The names of more than 1,700 Coast Guard enlisted who died in the line of duty are inscribed on a granite monument dedicated Saturday at the Coast Guard Training Center Cape May in New Jersey.
The names date to 1915, the year the Revenue Cutter Service and Life Saving Service were merged to make the Coast Guard. Their names, ratings and dates of death include men and women lost in war, and those who gave their lives saving others.
“That is our brand, that is our ethos in action,” said Capt. Owen Gibbons, commander of the training center.
The first memorial to all those lost was eight years in the making with the Coast Guard Enlisted Memorial Foundation, a small volunteer group that with help from Coast Guard enlisted leadership raised $450,000 from donors, veterans groups and other fundraisers.
“This was a grassroots effort, and it wasn’t a big grassroots effort,” said Master Chief Petty Officer Jason Vanderhaven. “I was a chief when this started.”
Foundation president Tom Dougherty, a retired chief petty officer, said the first idea came after the loss of petty officer Shaun Lin, who died during a 2010 law enforcement exercise on the James River in Virginia when he fell while trying to transfer from a 25’ small boat to a cutter.
Talking about Lin’s death brought a realization there was no memorial to those lost – indeed, no central tally of casualties. That prompted Capt. William Kelly, then-commander of the Cape May Training Center, and Master Chief Petty Officer Dawn Smith in 2012 to begin talking about the possibilities for a memorial.
American Bronze & Stone, Englewood, N.J., was contracted by the foundation to design and build the monument. As word spread of the effort other retired Coast Guard and veterans’ and civic groups came forward.
“Right after they got started I reached out to Tom Dougherty and said we’d like to help,” said Hank Korker of the American Legion Post 493 of Mystic Island in Little Egg Harbor, N.J. A 21-year Coast Guard veteran, Korker said the post also got involved with collecting donations for Coast Guard families affected by the federal budget shutdown in early 2019.
“It’s great to come down and see the result of everyone’s hard work,” he said. The fundraising “allowed us to do things we hadn’t thought of,” including artistic ocean scenes on granite walls, irrigation for plantings and a low-level lighting system so the memorial can be viewed in evening, said Dougherty.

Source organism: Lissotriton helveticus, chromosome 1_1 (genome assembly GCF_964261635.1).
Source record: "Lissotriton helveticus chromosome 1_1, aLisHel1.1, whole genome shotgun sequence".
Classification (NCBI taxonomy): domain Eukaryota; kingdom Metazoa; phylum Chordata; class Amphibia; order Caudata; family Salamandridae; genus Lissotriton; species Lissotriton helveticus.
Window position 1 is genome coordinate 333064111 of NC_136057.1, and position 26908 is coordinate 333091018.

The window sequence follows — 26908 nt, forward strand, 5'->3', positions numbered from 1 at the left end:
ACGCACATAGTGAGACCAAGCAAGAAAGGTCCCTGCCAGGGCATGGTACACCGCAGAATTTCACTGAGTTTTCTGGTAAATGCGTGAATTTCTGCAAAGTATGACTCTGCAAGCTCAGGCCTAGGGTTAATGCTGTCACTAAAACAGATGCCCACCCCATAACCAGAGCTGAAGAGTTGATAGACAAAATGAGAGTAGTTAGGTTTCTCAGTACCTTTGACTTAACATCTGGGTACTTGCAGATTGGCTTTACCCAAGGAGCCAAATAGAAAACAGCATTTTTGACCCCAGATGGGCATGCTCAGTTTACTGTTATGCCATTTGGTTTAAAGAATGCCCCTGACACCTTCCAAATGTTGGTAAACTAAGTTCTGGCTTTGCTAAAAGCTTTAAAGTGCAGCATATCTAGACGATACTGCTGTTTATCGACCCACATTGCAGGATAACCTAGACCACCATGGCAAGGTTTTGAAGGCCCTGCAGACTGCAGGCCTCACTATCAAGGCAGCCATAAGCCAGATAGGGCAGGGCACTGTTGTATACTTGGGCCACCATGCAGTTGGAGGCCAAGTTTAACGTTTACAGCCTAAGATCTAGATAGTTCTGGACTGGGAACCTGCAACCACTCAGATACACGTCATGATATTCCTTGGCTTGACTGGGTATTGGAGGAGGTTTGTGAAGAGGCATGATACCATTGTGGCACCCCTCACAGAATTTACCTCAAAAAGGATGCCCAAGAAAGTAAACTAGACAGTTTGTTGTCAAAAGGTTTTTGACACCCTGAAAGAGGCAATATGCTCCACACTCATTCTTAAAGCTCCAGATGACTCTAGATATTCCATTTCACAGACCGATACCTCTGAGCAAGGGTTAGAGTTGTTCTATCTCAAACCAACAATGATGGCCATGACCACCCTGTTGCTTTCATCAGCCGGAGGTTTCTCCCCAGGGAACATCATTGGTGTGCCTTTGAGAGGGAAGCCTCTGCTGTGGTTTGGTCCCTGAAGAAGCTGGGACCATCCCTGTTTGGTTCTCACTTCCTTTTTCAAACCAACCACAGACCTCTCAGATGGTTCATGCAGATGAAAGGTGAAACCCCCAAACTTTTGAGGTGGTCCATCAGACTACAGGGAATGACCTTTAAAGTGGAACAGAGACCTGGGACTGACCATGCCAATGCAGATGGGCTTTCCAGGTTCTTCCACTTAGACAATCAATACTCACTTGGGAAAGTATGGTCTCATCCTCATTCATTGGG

The location of the memorial was chosen to both honor the enlisted ranks, and inspire new recruits. It is right on the edge of the training center parade ground, and the current Golf and Hotel training companies were in attendance for the dedication.
“The openness of the memorial also allows company commanders to bring their recruits here” and instill the ethos of the service, Dougherty said.
Smith and other foundation volunteers worked through Coast Guard archives to document and check casualty record for accuracy so they could be inscribed on the walls. The names include victims of German U-boat attacks in World War II, and those of the simmering drug war on today’s maritime borders. One of the recent names is Terrell Horne III, who was killed after he pushed fellow crew members to safety before drug smugglers rammed their boat near Santa Cruz Island off the Southern California coast in December 2012.
There is much blank space on the granite slabs. Another name to be added soon is Michael Kozloski, a chief warrant officer who was fatally injured Jan. 31 in a crane accident at the Coast Guard buoy yard at Homer, Alaska, said Coast Guard Commandant Karl Schultz.
Among the audience of several hundred were families of those lost, including the family of Seaman Recruit Aaron Redd. Redd, 21, of Manahawkin, N.J., died in July 2016, a week after enlisting, after collapsing during a 1.5 mile initial fitness assessment run with his company Delta 193. A Coast Guard report concluded Redd’s death was caused by heat-related illness, exacerbated by an underlying medical condition.
Coast Guard veterans were thick in the crowd too. Schultz gave a shout out to the oldest – Frank DeVita, 94, who was a gunner on a Higgins landing craft during the D-Day invasion on the Normandy coast of France June 6, 1944.
“This is a really big deal for those of us who were here,” said retired Cmdr. Terry O’Connell of St. Louis, Mo., who graduated boot camp at Cape May in 1960 and went on the be chief of aids to navigation with the old Second Coast Guard District.